Get Out and Go!

Don’t let the prospect of outdoor activity scare you. If you’re new to exercise or just getting back into it, start with short exercise sessions and lighter intensity. Even five minutes will do. Whether it’s completing a circuit workout at your local park, mountain biking through nearby trails, or walking your kids to the bus, any movement counts. All you have to do it get out and go!

Better time management tips

Are you usually punctual or late? Do you finish things within the time you stipulate? Do you hand in your reports/work on time? Are you able to accomplish what you want to do before deadlines? Are you a good time manager?

If your answer is “no” to any of the questions above, that means you’re not managing your time as well as you want. Here are 20 time management tips to help you manage time better:

1. Create a Daily Plan

Plan your day before it unfolds. Do it in the morning or even better, the night before you sleep. The plan gives you a good overview of how the day will pan out. That way, you don’t get caught off guard. Your job for the day is to stick to the plan as best as possible.

2. Peg a Time Limit to Each Task

Be clear that you need to finish X task by 10am, Y task by 3pm, and Z item by 5:30pm. This prevents your work from dragging on and eating into time reserved for other activities.

3. Use a Calendar

Having a calendar is the most fundamental step to managing your daily activities. If you use outlook or lotus notes, calendar come as part of your mailing software.

I use it. It’s even better if you can sync your calendar to your mobile phone and other hardwares you use – that way, you can access your schedule no matter where you are. Here’re the 10 Best Calendar Apps to Stay on Track  opens in a new window.

Find out more tips about how to use calendar for better time management here: How to Use a Calendar to Create Time and Space

4. Use an Organizer

An organizer helps you to be on top of everything in your life. It’s your central tool to organize information, to-do lists, projects, and other miscellaneous items.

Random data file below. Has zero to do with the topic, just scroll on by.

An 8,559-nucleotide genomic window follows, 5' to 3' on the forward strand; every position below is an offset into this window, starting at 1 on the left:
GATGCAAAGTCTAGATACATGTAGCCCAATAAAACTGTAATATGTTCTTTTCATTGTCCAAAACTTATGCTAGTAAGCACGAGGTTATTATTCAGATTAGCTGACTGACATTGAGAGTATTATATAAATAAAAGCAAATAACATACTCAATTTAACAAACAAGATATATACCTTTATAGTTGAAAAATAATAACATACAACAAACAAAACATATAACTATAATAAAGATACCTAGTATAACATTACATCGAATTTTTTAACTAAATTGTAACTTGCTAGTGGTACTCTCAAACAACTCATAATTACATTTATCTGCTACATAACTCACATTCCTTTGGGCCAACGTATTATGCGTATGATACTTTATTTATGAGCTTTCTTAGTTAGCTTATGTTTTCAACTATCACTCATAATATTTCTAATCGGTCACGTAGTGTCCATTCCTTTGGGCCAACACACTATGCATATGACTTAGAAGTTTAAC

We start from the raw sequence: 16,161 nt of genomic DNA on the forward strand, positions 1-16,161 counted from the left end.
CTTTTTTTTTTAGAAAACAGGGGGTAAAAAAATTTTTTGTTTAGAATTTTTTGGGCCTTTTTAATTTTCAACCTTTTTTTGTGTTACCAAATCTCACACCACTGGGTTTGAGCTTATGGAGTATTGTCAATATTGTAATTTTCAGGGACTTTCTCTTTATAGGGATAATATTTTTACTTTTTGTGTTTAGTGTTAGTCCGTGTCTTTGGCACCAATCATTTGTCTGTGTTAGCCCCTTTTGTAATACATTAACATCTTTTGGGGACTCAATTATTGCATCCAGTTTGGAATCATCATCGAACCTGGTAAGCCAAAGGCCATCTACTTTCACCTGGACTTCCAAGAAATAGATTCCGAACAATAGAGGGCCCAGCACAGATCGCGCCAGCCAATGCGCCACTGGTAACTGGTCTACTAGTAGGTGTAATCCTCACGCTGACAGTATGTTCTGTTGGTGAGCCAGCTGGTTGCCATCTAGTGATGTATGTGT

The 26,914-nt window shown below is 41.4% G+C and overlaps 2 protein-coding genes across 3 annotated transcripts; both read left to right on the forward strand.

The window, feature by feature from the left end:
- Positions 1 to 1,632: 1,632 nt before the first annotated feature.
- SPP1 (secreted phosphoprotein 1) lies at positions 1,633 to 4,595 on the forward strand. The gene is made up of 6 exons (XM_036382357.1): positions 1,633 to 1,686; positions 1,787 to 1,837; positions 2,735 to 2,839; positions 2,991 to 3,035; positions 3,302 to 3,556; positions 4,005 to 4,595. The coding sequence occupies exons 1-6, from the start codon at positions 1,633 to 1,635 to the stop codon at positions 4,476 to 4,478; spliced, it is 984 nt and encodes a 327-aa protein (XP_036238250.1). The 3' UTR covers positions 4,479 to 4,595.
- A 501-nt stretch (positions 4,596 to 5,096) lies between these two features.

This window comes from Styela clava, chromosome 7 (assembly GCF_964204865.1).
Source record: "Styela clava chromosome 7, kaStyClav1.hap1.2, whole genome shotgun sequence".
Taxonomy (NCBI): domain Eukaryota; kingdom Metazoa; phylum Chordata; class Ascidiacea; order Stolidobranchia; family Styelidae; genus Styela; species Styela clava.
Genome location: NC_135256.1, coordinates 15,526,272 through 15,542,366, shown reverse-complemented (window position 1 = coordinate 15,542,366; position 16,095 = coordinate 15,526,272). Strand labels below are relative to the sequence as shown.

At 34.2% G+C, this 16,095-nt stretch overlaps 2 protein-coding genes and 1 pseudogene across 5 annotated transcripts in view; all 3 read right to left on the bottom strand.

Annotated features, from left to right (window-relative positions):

These Top 15 Time Management Apps and Tools can help you organize better, pick one that fits your needs.


5. Know Your Deadlines

When do you need to finish your tasks? Mark the deadlines out clearly in your calendar and organizer so you know when you need to finish them.

But make sure you don’t make these 10 Common Mistakes When Setting Deadlines.

6. Learn to Say “No”

Don’t take on more than you can handle. For the distractions that come in when you’re doing other things, give a firm no. Or defer it to a later period.

Leo Babauta, the founder of Zen Habits has some great insights on how to say no: The Gentle Art of Saying No

7. Target to Be Early

When you target to be on time, you’ll either be on time or late. Most of the times you’ll be late. However, if you target to be early, you’ll most likely be on time.

For appointments, strive to be early. For your deadlines, submit them earlier than required.

Learn from these tips about how to prepare yourself to be early, instead of just in time.

8. Focus

Are you multi-tasking so much that you’re just not getting anything done? If so, focus on just one key task at one time. Multitasking is bad for you.

Close off all the applications you aren’t using. Close off the tabs in your browser that are taking away your attention. Focus solely on what you’re doing. You’ll be more efficient that way.

Lifehack’s CEO has written a definitive guide on how to focus, learn the tips: How to Focus and Maximize Your Productivity (the Definitive Guide)

9. Block out Distractions

What’s distracting you in your work? Instant messages? Phone ringing? Text messages popping in?

I hardly ever use chat nowadays. The only times when I log on is when I’m not intending to do any work. Otherwise it gets very distracting.

When I’m doing important work, I also switch off my phone. Calls during this time are recorded and I contact them afterward if it’s something important. This helps me concentrate better.


Find more tips on how to minimize distractions to achieve more in How to Minimize Distraction to Get Things Done